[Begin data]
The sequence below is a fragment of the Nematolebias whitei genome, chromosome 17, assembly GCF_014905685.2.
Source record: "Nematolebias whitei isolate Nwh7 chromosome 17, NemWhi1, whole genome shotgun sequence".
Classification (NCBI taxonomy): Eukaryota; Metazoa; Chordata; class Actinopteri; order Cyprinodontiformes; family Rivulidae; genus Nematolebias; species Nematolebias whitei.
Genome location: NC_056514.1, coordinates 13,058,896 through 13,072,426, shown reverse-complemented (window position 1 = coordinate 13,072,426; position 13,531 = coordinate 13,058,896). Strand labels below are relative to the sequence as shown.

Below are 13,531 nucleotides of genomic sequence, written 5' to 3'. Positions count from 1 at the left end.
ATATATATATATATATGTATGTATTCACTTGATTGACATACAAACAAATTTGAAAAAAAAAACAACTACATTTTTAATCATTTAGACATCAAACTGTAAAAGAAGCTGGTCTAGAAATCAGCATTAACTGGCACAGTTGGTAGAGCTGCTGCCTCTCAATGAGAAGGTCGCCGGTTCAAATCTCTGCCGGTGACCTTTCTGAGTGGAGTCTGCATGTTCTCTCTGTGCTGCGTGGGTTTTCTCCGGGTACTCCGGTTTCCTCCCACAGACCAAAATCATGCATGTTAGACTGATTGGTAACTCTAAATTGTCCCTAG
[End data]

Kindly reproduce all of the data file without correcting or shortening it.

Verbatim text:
The sequence below is a fragment of the Nematolebias whitei genome, chromosome 17, assembly GCF_014905685.2.
Source record: "Nematolebias whitei isolate Nwh7 chromosome 17, NemWhi1, whole genome shotgun sequence".
Classification (NCBI taxonomy): Eukaryota; Metazoa; Chordata; class Actinopteri; order Cyprinodontiformes; family Rivulidae; genus Nematolebias; species Nematolebias whitei.
Genome location: NC_056514.1, coordinates 13,058,896 through 13,072,426, shown reverse-complemented (window position 1 = coordinate 13,072,426; position 13,531 = coordinate 13,058,896). Strand labels below are relative to the sequence as shown.

Below are 13,531 nucleotides of genomic sequence, written 5' to 3'. Positions count from 1 at the left end.
ATATATATATATATATGTATGTATTCACTTGATTGACATACAAACAAATTTGAAAAAAAAAACAACTACATTTTTAATCATTTAGACATCAAACTGTAAAAGAAGCTGGTCTAGAAATCAGCATTAACTGGCACAGTTGGTAGAGCTGCTGCCTCTCAATGAGAAGGTCGCCGGTTCAAATCTCTGCCGGTGACCTTTCTGAGTGGAGTCTGCATGTTCTCTCTGTGCTGCGTGGGTTTTCTCCGGGTACTCCGGTTTCCTCCCACAGACCAAAATCATGCATGTTAGACTGATTGGTAACTCTAAATTGTCCCTAG